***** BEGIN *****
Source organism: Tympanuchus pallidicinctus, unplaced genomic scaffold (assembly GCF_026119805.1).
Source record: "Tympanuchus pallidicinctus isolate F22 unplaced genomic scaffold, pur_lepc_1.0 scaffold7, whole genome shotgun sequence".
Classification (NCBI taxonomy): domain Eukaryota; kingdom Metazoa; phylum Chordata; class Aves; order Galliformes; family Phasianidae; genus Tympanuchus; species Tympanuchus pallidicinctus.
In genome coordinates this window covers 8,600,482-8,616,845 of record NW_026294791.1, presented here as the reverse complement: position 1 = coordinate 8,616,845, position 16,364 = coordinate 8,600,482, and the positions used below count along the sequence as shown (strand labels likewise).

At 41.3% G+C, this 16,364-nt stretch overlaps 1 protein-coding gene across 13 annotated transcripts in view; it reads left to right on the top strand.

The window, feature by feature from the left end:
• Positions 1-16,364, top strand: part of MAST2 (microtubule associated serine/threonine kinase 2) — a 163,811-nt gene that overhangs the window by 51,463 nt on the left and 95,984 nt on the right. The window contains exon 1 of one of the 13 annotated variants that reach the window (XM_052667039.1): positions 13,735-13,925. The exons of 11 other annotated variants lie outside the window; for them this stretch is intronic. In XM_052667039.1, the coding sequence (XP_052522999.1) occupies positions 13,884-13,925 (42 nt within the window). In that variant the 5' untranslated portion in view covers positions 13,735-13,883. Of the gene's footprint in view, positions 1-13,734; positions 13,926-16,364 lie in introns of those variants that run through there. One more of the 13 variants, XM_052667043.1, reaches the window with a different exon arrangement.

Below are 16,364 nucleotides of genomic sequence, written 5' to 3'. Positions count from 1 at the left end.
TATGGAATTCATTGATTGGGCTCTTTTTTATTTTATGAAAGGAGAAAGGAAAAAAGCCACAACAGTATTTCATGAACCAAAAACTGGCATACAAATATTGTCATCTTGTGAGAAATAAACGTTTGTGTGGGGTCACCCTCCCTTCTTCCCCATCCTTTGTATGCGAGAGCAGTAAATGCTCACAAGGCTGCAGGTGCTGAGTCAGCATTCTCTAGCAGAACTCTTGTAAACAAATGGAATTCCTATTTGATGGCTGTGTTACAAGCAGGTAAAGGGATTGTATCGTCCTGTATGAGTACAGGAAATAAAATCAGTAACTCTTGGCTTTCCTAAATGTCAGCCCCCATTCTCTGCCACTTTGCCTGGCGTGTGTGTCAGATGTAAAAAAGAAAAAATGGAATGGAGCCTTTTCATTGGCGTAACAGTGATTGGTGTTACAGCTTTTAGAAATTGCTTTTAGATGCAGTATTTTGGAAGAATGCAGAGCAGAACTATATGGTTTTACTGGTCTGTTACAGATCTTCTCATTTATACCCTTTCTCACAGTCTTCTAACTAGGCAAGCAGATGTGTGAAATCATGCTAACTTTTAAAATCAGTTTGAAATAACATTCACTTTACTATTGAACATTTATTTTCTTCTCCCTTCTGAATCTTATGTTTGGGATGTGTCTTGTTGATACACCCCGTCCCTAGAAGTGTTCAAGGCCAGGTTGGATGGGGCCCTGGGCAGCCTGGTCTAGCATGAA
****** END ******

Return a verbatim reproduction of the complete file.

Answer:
Source organism: Tympanuchus pallidicinctus, unplaced genomic scaffold (assembly GCF_026119805.1).
Source record: "Tympanuchus pallidicinctus isolate F22 unplaced genomic scaffold, pur_lepc_1.0 scaffold7, whole genome shotgun sequence".
Classification (NCBI taxonomy): domain Eukaryota; kingdom Metazoa; phylum Chordata; class Aves; order Galliformes; family Phasianidae; genus Tympanuchus; species Tympanuchus pallidicinctus.
In genome coordinates this window covers 8,600,482-8,616,845 of record NW_026294791.1, presented here as the reverse complement: position 1 = coordinate 8,616,845, position 16,364 = coordinate 8,600,482, and the positions used below count along the sequence as shown (strand labels likewise).

At 41.3% G+C, this 16,364-nt stretch overlaps 1 protein-coding gene across 13 annotated transcripts in view; it reads left to right on the top strand.

The window, feature by feature from the left end:
• Positions 1-16,364, top strand: part of MAST2 (microtubule associated serine/threonine kinase 2) — a 163,811-nt gene that overhangs the window by 51,463 nt on the left and 95,984 nt on the right. The window contains exon 1 of one of the 13 annotated variants that reach the window (XM_052667039.1): positions 13,735-13,925. The exons of 11 other annotated variants lie outside the window; for them this stretch is intronic. In XM_052667039.1, the coding sequence (XP_052522999.1) occupies positions 13,884-13,925 (42 nt within the window). In that variant the 5' untranslated portion in view covers positions 13,735-13,883. Of the gene's footprint in view, positions 1-13,734; positions 13,926-16,364 lie in introns of those variants that run through there. One more of the 13 variants, XM_052667043.1, reaches the window with a different exon arrangement.

Below are 16,364 nucleotides of genomic sequence, written 5' to 3'. Positions count from 1 at the left end.
TATGGAATTCATTGATTGGGCTCTTTTTTATTTTATGAAAGGAGAAAGGAAAAAAGCCACAACAGTATTTCATGAACCAAAAACTGGCATACAAATATTGTCATCTTGTGAGAAATAAACGTTTGTGTGGGGTCACCCTCCCTTCTTCCCCATCCTTTGTATGCGAGAGCAGTAAATGCTCACAAGGCTGCAGGTGCTGAGTCAGCATTCTCTAGCAGAACTCTTGTAAACAAATGGAATTCCTATTTGATGGCTGTGTTACAAGCAGGTAAAGGGATTGTATCGTCCTGTATGAGTACAGGAAATAAAATCAGTAACTCTTGGCTTTCCTAAATGTCAGCCCCCATTCTCTGCCACTTTGCCTGGCGTGTGTGTCAGATGTAAAAAAGAAAAAATGGAATGGAGCCTTTTCATTGGCGTAACAGTGATTGGTGTTACAGCTTTTAGAAATTGCTTTTAGATGCAGTATTTTGGAAGAATGCAGAGCAGAACTATATGGTTTTACTGGTCTGTTACAGATCTTCTCATTTATACCCTTTCTCACAGTCTTCTAACTAGGCAAGCAGATGTGTGAAATCATGCTAACTTTTAAAATCAGTTTGAAATAACATTCACTTTACTATTGAACATTTATTTTCTTCTCCCTTCTGAATCTTATGTTTGGGATGTGTCTTGTTGATACACCCCGTCCCTAGAAGTGTTCAAGGCCAGGTTGGATGGGGCCCTGGGCAGCCTGGTCTAGCATGAA